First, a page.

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12 archaeological sites in Yucatán remain closed to the public

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Lee Steele
Lee Steele
Lee Steele is the founding director of Roof Cat Media and has published Yucatán Magazine and other titles since 2012. Sign up for our weekly newsletters, so our top headlines will appear in your inbox each Monday and Thursday.
Some Chichén Itzá tourists wear masks, others don’t, in this Jan. 5, 2021 file photo from The Associated Press. Such behavior spurred officials to temporarily shut down the site.

Before the start of Yucatán’s summer holidays, only six of the state’s 18 major archaeological sites were open to the public. That will one day change, officials promise.

Pandemic protocols, which for a long stretch shut down tourism in Yucatán, will be gradually eased once doctors report an end to the recent spike in COVID cases.

The persistent spread of coronavirus has kept all of Yucatán’s ancient Mayan sites from a total opening, said INAH spokesman Eduardo López Calzada.

Most sites still closed are in the Puuc region, the hilly southern part of the state. The big exception there is Uxmal, considered by many to be the grandest of all Yucatán’s Mayan ruins.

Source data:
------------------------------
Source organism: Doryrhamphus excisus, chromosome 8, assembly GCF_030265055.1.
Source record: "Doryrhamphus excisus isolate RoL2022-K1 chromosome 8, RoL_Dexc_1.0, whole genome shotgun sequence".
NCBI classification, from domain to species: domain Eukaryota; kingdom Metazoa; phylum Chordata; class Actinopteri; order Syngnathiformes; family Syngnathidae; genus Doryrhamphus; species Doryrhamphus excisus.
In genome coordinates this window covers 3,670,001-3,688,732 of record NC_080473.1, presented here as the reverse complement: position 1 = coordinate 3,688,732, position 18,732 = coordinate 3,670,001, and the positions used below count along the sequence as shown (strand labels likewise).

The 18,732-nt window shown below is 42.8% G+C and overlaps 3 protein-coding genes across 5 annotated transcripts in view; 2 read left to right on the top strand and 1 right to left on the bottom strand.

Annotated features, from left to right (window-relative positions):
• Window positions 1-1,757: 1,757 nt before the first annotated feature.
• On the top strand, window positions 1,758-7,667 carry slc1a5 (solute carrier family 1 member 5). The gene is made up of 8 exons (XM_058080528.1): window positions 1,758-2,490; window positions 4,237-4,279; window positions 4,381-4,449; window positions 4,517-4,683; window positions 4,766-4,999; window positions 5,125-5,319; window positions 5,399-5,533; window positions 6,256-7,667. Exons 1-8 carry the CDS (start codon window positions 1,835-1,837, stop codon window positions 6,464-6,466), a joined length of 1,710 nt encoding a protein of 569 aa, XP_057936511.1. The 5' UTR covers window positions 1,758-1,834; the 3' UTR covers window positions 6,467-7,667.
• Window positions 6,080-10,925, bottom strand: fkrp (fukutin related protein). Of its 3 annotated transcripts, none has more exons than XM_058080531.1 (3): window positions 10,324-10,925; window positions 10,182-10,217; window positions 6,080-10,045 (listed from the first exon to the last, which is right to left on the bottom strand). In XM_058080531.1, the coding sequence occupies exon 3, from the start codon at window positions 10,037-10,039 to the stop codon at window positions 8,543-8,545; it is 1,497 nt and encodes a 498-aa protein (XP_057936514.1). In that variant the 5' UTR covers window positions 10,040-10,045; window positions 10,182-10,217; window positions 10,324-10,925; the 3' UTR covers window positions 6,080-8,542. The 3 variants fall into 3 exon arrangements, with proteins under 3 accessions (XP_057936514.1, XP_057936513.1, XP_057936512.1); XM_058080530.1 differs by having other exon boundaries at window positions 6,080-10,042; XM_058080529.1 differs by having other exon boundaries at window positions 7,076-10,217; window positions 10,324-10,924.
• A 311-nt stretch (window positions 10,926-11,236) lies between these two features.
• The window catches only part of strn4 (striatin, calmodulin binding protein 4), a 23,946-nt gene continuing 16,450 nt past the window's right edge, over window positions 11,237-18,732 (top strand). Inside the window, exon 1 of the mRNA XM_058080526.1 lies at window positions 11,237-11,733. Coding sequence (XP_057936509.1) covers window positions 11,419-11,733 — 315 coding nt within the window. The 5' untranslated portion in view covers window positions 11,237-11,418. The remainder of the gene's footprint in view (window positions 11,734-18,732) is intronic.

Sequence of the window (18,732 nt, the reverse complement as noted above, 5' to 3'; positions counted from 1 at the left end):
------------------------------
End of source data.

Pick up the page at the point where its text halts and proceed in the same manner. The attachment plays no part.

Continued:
Read about them all: A comprehensive review of all of Yucatán’s archaeology sites every Monday

The sites that remain open to visitors are Ek Balam, Mayapán, Chichén Itzá, Uxmal, Xcambó and Dzibilchaltún. These are the sites that also happen to have the most modern sanitary facilities.

Chichén Itzá continues to be the most visited site. Its 2.5 million visitors in 2019 generated revenue that INAH — the nation’s anthropology agency — depends on. It is Mexico’s second-most popular tourist destination, next to Teotihuacán northeast of Mexico City.

Revenue for sites in operation is much less in 2021 as authorities limit crowds. Still, Chichén Itzá is large enough to allow 3,000 visitors at a time. Up to 10,000 paying tourists visit each day.

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